Last message received by the UTS-589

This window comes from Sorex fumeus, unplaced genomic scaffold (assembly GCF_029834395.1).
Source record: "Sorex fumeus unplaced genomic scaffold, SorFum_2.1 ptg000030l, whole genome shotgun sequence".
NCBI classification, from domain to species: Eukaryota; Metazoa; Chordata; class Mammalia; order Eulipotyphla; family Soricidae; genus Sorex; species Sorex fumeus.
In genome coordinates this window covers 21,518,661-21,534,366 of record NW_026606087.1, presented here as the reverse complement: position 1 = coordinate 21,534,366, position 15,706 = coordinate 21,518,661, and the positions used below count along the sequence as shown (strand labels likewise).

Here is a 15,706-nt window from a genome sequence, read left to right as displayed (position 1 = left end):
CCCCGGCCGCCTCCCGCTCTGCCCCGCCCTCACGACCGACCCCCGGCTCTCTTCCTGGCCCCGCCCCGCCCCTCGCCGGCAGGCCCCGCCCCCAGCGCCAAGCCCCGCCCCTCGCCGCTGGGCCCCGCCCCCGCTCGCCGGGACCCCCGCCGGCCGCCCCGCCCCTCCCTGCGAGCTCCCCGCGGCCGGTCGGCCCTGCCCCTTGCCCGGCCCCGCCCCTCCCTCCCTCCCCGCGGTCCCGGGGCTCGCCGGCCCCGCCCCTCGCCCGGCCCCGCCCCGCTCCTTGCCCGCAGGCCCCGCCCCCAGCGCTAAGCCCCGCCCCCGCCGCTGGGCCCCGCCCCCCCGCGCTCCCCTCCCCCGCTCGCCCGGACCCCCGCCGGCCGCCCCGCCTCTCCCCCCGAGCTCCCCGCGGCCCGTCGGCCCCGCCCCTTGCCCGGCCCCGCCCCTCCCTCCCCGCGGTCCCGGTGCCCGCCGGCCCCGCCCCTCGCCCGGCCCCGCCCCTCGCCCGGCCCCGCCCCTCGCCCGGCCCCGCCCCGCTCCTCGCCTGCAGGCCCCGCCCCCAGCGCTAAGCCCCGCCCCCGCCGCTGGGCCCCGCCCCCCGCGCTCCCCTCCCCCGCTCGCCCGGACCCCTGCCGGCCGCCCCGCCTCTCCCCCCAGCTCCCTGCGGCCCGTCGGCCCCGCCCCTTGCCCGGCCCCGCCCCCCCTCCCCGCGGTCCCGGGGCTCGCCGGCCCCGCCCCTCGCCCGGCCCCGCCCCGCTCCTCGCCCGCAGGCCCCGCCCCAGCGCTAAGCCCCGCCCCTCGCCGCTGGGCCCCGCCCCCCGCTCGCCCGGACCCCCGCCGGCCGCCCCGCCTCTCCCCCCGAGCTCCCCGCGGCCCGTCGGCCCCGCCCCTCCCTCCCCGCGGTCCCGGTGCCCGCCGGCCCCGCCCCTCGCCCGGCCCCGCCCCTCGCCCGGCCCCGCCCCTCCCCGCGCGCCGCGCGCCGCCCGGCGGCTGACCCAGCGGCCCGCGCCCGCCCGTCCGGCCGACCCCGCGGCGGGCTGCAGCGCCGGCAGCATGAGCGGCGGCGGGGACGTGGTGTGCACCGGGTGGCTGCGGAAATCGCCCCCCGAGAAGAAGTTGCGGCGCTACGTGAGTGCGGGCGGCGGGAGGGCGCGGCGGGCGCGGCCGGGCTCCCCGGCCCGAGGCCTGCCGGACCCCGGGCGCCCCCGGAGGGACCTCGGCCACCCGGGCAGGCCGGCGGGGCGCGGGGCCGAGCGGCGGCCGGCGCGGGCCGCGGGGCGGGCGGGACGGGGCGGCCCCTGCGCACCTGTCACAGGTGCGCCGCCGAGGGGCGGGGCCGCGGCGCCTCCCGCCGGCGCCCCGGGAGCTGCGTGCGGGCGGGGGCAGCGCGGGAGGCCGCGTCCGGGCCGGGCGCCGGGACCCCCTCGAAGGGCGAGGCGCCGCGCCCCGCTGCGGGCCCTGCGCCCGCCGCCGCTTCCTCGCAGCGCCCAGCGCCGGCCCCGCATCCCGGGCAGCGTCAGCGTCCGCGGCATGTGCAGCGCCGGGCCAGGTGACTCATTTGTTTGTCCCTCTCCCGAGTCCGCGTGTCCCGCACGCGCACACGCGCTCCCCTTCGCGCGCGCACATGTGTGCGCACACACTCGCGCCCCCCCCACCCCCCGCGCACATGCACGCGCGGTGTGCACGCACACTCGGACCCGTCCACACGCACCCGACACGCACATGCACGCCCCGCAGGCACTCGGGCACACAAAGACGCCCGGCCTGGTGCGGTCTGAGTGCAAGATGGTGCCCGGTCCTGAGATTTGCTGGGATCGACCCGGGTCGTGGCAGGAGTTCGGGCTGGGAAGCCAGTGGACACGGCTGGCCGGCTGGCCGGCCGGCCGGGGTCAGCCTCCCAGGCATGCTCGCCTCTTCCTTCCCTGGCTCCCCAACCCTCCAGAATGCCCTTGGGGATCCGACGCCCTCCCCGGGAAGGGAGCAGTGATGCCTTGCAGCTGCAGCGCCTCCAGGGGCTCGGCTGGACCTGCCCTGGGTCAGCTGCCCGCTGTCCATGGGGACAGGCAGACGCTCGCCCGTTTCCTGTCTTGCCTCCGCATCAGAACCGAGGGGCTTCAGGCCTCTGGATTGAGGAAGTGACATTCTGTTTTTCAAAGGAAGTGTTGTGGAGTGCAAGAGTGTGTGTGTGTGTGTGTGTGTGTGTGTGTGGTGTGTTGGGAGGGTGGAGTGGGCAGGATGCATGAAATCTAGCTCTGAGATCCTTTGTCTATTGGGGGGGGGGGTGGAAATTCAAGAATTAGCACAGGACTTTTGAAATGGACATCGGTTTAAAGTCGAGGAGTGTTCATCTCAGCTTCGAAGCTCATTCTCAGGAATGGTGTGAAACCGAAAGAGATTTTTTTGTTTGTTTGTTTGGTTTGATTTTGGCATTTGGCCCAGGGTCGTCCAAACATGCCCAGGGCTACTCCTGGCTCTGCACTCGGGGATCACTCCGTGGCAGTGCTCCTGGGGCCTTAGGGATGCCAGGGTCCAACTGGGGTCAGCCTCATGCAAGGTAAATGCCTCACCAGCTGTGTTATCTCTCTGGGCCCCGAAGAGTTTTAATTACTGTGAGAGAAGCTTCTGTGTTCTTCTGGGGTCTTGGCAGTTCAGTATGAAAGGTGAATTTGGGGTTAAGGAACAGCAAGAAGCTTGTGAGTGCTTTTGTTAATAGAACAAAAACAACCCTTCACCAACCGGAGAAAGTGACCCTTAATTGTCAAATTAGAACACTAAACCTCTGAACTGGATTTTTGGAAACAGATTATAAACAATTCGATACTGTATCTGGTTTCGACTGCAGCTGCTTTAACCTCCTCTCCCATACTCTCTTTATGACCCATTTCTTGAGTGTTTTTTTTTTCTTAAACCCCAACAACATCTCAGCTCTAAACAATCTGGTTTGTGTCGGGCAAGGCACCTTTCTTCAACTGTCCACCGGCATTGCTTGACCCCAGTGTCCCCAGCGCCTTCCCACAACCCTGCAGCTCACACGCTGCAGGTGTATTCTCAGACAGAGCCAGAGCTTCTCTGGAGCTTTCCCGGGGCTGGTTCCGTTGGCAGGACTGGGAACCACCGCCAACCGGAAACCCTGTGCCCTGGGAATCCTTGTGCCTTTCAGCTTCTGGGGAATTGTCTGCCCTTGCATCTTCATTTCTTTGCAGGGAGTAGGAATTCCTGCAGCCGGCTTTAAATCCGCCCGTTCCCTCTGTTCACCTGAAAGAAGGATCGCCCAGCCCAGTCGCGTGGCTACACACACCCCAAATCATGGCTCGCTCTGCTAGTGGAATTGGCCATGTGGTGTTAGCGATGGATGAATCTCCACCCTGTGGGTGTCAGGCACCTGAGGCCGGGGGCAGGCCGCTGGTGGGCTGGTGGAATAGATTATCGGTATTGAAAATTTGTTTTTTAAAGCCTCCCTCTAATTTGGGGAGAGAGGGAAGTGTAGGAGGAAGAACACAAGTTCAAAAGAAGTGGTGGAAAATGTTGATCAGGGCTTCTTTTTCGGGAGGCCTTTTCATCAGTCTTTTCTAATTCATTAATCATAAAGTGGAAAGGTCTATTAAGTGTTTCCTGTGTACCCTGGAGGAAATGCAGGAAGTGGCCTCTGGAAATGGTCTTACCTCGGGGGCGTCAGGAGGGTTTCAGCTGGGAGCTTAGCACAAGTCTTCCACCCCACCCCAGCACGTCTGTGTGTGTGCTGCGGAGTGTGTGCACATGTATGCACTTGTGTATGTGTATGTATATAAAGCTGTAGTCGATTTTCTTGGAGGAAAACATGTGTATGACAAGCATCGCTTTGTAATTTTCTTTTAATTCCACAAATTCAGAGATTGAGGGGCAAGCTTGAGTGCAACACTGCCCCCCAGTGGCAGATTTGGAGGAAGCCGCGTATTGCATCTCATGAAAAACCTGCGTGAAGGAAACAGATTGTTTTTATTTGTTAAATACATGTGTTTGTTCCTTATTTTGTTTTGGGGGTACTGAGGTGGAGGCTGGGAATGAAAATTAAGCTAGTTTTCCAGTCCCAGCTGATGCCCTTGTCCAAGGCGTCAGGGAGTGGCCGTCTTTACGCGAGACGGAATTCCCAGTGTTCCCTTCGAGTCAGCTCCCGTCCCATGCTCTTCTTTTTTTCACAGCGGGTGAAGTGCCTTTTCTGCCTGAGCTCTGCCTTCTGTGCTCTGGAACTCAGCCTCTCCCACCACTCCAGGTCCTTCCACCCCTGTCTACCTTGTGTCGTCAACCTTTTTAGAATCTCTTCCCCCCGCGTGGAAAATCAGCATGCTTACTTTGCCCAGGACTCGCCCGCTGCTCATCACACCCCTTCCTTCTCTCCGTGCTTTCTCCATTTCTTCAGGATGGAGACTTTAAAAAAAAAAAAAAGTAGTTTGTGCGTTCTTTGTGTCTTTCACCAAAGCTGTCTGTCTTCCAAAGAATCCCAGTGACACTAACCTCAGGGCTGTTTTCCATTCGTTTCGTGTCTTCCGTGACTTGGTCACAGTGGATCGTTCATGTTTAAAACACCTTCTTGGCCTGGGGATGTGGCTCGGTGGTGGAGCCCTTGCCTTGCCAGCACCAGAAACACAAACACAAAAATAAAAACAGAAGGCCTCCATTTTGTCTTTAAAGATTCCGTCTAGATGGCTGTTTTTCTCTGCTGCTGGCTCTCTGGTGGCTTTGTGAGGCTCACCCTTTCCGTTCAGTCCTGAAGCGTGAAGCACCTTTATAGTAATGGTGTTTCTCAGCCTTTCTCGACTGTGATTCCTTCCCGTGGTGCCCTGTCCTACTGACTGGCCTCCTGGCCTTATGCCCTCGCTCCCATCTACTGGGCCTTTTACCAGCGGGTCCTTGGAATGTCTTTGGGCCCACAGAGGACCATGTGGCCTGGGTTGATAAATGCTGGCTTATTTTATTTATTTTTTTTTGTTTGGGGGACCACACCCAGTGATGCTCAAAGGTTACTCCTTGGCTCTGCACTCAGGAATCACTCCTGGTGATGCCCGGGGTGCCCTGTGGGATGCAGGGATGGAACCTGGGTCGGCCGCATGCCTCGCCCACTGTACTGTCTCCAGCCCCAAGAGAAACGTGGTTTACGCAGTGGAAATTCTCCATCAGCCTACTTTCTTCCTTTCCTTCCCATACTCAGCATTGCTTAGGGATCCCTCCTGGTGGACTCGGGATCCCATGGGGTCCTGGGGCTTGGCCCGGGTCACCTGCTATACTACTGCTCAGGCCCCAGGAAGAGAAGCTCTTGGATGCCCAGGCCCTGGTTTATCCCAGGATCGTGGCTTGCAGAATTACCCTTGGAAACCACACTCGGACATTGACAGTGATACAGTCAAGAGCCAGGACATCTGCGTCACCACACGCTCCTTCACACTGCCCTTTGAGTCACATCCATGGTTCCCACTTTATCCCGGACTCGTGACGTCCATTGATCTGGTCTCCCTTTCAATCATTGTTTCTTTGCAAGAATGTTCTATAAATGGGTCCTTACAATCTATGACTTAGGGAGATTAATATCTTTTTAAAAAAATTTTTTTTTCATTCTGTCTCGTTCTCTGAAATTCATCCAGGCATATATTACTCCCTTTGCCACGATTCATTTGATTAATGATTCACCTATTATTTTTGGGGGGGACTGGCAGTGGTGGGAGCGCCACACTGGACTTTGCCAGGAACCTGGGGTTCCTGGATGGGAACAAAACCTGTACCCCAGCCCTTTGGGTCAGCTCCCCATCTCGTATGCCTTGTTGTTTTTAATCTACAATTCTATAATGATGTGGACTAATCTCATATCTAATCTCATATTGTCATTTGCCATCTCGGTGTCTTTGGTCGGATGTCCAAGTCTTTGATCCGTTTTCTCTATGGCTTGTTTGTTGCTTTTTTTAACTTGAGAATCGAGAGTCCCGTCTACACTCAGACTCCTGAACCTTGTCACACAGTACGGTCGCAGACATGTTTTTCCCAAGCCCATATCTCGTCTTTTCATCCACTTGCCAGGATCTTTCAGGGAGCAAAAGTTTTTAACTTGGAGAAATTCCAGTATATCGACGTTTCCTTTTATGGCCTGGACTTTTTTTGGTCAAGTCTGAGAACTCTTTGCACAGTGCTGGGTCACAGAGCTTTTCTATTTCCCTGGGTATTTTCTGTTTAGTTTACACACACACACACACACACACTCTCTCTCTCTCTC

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This message is addressed to only survivor of the UTS-589. My crew has verifiable information indicating this current communication is being decoded by someone at the transmission room. We thought the computational system had been seriously damaged, and that it was going to be impossible to reach a living person down there after such a brutal attack. Believe me, you cannot imagine the tremendous joy we felt when knew everyone had not be annihilated. Miraculously, the photoreceptor device keeps working on so well despite its actual state. That will give us time. Listen, due to the urging character of the events we must face right now, I need to be extremely brief. And you, by your side, need to understand carefully what I will say here. Be aware that there is too much in game: we do not have the luxury of errors. If you look closely at the left part of the desk, you will find a black suitcase. It has a big size and weight, and it is connected to the system. Do not lose sight of it, because from now on you must take care of it as if it were your life. I am afraid I am not be able to explain you enough, but indeed exactly what is required to accomplish simple instructions. We were part of your same unit at the beginning of today operation. Our mission consisted in supporting the offensive advances the East Fleet was going to develop, as planned. However, before everything started, the high command assigned to us a special task. Our duty was suddenly turned from a routine performance that demanded brave spirit and cold mind to a critical and unbearable mission. Almost of doom nature for some of us. You see, I am talking about the quantum keys of communication. The navy secret keys for war time. We were given a series of coordinates aimed for their transportation, with the final destination strictly forbidden from our knowledge until last minute. We did not know it at the time, when we received them, but later on we found out somehow that this charge was not simply a fraction of the known quantum keys: we were actually carrying an uncountable amount of codes containing vital information for reading vast parts of our network. Surely, not all of it, but yes, the enough volume. According to them, there were few things for truly worry about. They foolish themselves believing the enemy would never be able to track our intentions. But we were the ones who realized magnitude of their mistake, and the ones who were condemned to deal with it. The first hours after having set off passed in quiet normality. Things were just working as planned. Even the pressure system, which failures had become a norm in every test we made, was running perfectly for our delight. This seemed for an instant so simple that everyone aboard had forgotten the despicable object we were moving. Until the radar lieutenant broke the silent with a frightening scream: an unknown object suddenly was traveling with great speed toward us. We panicked. And yet we what to do with precision. The manoeuvre was excellently fast, but there was not anything else possible to try: the torpedo hit the back part with such a force that the death came for some crew members with an instantaneous stroke against a wall. I consider myself lucky of having a position in one of the front rooms. The remaining men, hardly anyone and hardly capable of action, fought with an inhuman will to stabilize the ship. I wold like to say that we struggled for saving our own lives, but I cannot lie in that way: our lives did not matter too much by that time and we knew it. Our cargo, our cursed cargo, was the thing that deserved to be preserved. Against all odds, the ballast tanks were still functioning and so we reach the surface. Conscious that it was matter of waiting to return to the depths and sink, we decide to leave the mission floating adrift. We send its location to the nearest ship from us, the UTS-589. Your captain was the only one allowed to know the real content he was asked to fetch, who felt frustrated when he saw his fate being sealed with that thing inside his ship. That is why you do not remember having picked up something, but you do remember an unexpected change of the course. Hours later, after rescued, we finally knew your ship whereabouts: discovered and attacked by the enemy. Disabled, but not sunk. No survivors. With the aggressor submarine approaching her. Now that you are aware of being the only one with life, you must prepare for the following. This message takes its real purpose here. Read slowly from now. The truth is that, we know our men did not survive there. We know the ship yields empty and immobile. Empty, of course, of its crew. And you, my friend, do not belong to the crew. We thought, for an instant, that the explorer sent by the enemy could not be so naively predictable. But here you are, in the transmission room. Alone. Forgive us if you conjectured that the important black suitcase we mention before has the precious keys: it is just a mechanism designed to blast with a one thousand characters code. Now, if you look the upper-right corner of the computer screen, you will see a number: 917. The number of words this message has so far. And if I tell you that every word has a hidden character, we both know what will happen. I am wondering if you, at this exact moment, are trying desperately to halt the remaining sentences. But I can accurately imagine the answer, because there are only two possibilities: yes or no. If yes, face the fact the system is currently is unstoppable now. If no, close your eyes and wait for this phrase ending.